Woodbury highlights that “there are many treatments available for various pains, which fall into basically treatments of the mind or body.”

“Western Medicine is more reliant on killing pain with pharmaceuticals; the Eastern approach is more about prevention and enhancing your natural pain relief abilities—more like medicine was originally in Hippocrates day (circa 460 BC),” he explains.

“For the body we have physiotherapy, massage, surgery, acupuncture, occupational therapy and the like.

“For the mind we have Psychology in all its various subcategories of CBT, psychological mindfulness, ACT, support groups and group therapies, social work, which are all focussed on talking therapies of some sort; as is counselling.”

Although many would assume treating chronic pain is simply about identifying the source of the pain and remedying the cause with medication or exercise, Woodbury points to a growing acceptance of treating pain with measures that concentrate on the connection with the mind and the body.

“Mind-Body connecting treatments come from a history of Eastern approaches that include things like proper meditation, and the movement therapies like Yoga, Qigong, Tai Chi that are designed to get mind and body working together,” Woodbury says.

“Recently mainstream psychology is embracing more of aspects of the Eastern approaches; and also, things like patting animals, painting and drawing, or listening to music, that when done through a psychologist or psychiatrist is known as Animal or Equine Therapy; Art Therapy; or Music Therapy. There are the hydrotherapies, the various retreats for wellness weekends and so on.

“You can also just do more of the things you enjoy, as well as developing your own routines of stretching, gym, Pilates, swimming in the pool or beach, and even the more recent fads of Ice Pool dipping. Effectively, anything that helps you improve strength, power, posture and overall mobility is generally encouraged.”

Enjoying a full and active life with chronic pain

Enjoying a full and active life with chronic pain.
Source: Getty Images.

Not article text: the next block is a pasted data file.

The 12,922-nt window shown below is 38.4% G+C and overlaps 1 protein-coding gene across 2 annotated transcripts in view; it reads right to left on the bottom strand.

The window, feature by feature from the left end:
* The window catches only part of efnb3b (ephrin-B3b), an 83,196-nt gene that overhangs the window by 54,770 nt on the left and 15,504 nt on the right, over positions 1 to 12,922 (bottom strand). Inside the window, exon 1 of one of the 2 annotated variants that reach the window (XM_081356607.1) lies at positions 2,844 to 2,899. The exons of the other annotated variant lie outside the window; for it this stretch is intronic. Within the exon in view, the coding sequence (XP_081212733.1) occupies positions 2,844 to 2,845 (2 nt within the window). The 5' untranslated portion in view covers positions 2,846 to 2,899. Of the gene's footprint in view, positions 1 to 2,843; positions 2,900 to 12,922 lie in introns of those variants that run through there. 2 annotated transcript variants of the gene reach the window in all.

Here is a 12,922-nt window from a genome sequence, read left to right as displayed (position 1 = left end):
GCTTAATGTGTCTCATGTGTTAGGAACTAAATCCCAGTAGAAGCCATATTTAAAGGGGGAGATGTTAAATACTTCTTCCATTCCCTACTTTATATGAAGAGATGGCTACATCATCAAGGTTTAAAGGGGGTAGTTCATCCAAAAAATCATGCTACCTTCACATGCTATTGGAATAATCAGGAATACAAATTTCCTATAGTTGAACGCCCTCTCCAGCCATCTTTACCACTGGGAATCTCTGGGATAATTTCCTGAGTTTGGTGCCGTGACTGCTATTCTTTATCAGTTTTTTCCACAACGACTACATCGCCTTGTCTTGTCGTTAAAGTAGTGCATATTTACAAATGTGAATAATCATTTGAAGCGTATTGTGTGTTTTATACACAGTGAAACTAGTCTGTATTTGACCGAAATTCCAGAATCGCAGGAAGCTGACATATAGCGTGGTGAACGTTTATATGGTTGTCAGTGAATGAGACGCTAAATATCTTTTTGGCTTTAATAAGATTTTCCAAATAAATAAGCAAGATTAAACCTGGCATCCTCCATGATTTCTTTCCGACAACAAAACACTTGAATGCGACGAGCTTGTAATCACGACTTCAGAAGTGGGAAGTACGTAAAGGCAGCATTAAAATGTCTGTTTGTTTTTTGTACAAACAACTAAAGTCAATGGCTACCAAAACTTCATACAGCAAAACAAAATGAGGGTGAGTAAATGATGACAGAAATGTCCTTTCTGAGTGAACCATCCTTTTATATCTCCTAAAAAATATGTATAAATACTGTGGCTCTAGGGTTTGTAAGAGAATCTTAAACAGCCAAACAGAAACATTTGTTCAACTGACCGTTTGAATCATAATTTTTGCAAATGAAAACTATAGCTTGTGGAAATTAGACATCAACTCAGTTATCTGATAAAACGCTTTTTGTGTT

Living with chronic pain can be challenging, but it is possible to enjoy an active and fulfilling life despite it. One key aspect of managing chronic pain is understanding the condition and learning how to cope with the symptoms. This may involve working with a healthcare provider to develop a treatment plan, which may include physical therapy, medication, and lifestyle changes.

It can also be helpful to set realistic goals for oneself and break them down into small, manageable steps. For example, instead of trying to run a marathon, one may start by walking for 10 minutes a day and gradually increasing the duration and intensity of the exercise.

In addition to physical activity, it is also important to engage in activities that bring joy and fulfilment. This may include hobbies, social activities, or volunteer work. These activities can serve as a welcomed distraction from the pain and can also provide a sense of purpose and accomplishment.

Overall, living with chronic pain can be difficult, but by understanding the condition, setting goals, engaging in activities that bring joy, and managing stress, one can lead an active and fulfilling life.

Goulis points out that when it comes to chronic pain, “what you often see is people stopping movement or changing their behaviour, or avoiding the very things that might help them in the long run. There’s just a lessening of what we call envelope of function.”

“So they start to limit their activities more and more because they’re in pain and they don’t understand why it’s not going away. And there’s a belief that pain means harm. But with pain we understand that the pain that has persisted beyond that initial injury is no longer telling us whether something’s harmful or not. It’s often just a signal that’s gone on too long.

“I think my summary would be 60 plus people should be treated exactly the same as every other population. They still have a lot of lifespan left and they should be encouraged to continue working towards coming out of chronic pain as much as possible. They should get a really good diagnosis and rule out the sinister potential causes of their pain and then seeing a good physio to work on to achieving their goals is important.

“I’m always optimistic that pain can improve, especially when people start working towards meaningful goals.”

This article was originally published on January 27, 2021, and has been updated on July 17, 2023.

IMPORTANT LEGAL INFO This article is of a general nature and FYI only, because it doesn’t take into account your personal health requirements or existing medical conditions. That means it’s not personalised health advice and shouldn’t be relied upon as if it is. Before making a health-related decision, you should work out if the info is appropriate for your situation and get professional medical advice.